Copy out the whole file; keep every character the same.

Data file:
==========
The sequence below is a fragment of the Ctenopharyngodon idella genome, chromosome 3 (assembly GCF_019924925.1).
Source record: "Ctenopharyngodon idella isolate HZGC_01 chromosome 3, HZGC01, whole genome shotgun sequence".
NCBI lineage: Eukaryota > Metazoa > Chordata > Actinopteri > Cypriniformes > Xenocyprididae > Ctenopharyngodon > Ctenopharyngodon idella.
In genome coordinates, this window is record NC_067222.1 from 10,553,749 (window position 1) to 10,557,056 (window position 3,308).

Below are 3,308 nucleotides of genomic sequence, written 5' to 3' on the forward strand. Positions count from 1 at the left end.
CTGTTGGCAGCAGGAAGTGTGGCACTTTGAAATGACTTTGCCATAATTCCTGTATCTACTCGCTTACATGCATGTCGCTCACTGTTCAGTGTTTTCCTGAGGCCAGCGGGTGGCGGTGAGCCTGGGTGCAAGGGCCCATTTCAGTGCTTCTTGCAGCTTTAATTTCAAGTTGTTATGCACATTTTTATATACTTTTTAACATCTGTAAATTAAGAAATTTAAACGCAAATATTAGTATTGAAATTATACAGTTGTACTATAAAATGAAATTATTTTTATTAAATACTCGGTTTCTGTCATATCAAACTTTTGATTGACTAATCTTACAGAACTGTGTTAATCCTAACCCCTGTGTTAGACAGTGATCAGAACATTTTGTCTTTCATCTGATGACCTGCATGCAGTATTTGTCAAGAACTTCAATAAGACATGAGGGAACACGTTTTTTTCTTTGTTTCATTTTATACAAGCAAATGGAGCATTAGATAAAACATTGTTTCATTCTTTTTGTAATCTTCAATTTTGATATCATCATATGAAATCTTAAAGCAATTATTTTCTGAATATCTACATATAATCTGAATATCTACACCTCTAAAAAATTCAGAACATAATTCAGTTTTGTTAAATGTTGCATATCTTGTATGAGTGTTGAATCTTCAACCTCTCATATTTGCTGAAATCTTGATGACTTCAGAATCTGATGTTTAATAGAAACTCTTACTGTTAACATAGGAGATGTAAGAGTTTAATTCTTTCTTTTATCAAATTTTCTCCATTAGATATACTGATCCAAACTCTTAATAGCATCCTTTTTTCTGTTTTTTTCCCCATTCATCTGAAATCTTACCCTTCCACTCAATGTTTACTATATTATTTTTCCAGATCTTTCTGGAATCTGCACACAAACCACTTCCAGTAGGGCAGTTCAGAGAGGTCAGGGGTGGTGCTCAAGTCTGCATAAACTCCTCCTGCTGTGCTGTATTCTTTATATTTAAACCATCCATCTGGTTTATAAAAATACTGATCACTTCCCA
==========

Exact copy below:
The sequence below is a fragment of the Ctenopharyngodon idella genome, chromosome 3 (assembly GCF_019924925.1).
Source record: "Ctenopharyngodon idella isolate HZGC_01 chromosome 3, HZGC01, whole genome shotgun sequence".
NCBI lineage: Eukaryota > Metazoa > Chordata > Actinopteri > Cypriniformes > Xenocyprididae > Ctenopharyngodon > Ctenopharyngodon idella.
In genome coordinates, this window is record NC_067222.1 from 10,553,749 (window position 1) to 10,557,056 (window position 3,308).

Below are 3,308 nucleotides of genomic sequence, written 5' to 3' on the forward strand. Positions count from 1 at the left end.
CTGTTGGCAGCAGGAAGTGTGGCACTTTGAAATGACTTTGCCATAATTCCTGTATCTACTCGCTTACATGCATGTCGCTCACTGTTCAGTGTTTTCCTGAGGCCAGCGGGTGGCGGTGAGCCTGGGTGCAAGGGCCCATTTCAGTGCTTCTTGCAGCTTTAATTTCAAGTTGTTATGCACATTTTTATATACTTTTTAACATCTGTAAATTAAGAAATTTAAACGCAAATATTAGTATTGAAATTATACAGTTGTACTATAAAATGAAATTATTTTTATTAAATACTCGGTTTCTGTCATATCAAACTTTTGATTGACTAATCTTACAGAACTGTGTTAATCCTAACCCCTGTGTTAGACAGTGATCAGAACATTTTGTCTTTCATCTGATGACCTGCATGCAGTATTTGTCAAGAACTTCAATAAGACATGAGGGAACACGTTTTTTTCTTTGTTTCATTTTATACAAGCAAATGGAGCATTAGATAAAACATTGTTTCATTCTTTTTGTAATCTTCAATTTTGATATCATCATATGAAATCTTAAAGCAATTATTTTCTGAATATCTACATATAATCTGAATATCTACACCTCTAAAAAATTCAGAACATAATTCAGTTTTGTTAAATGTTGCATATCTTGTATGAGTGTTGAATCTTCAACCTCTCATATTTGCTGAAATCTTGATGACTTCAGAATCTGATGTTTAATAGAAACTCTTACTGTTAACATAGGAGATGTAAGAGTTTAATTCTTTCTTTTATCAAATTTTCTCCATTAGATATACTGATCCAAACTCTTAATAGCATCCTTTTTTCTGTTTTTTTCCCCATTCATCTGAAATCTTACCCTTCCACTCAATGTTTACTATATTATTTTTCCAGATCTTTCTGGAATCTGCACACAAACCACTTCCAGTAGGGCAGTTCAGAGAGGTCAGGGGTGGTGCTCAAGTCTGCATAAACTCCTCCTGCTGTGCTGTATTCTTTATATTTAAACCATCCATCTGGTTTATAAAAATACTGATCACTTCCCA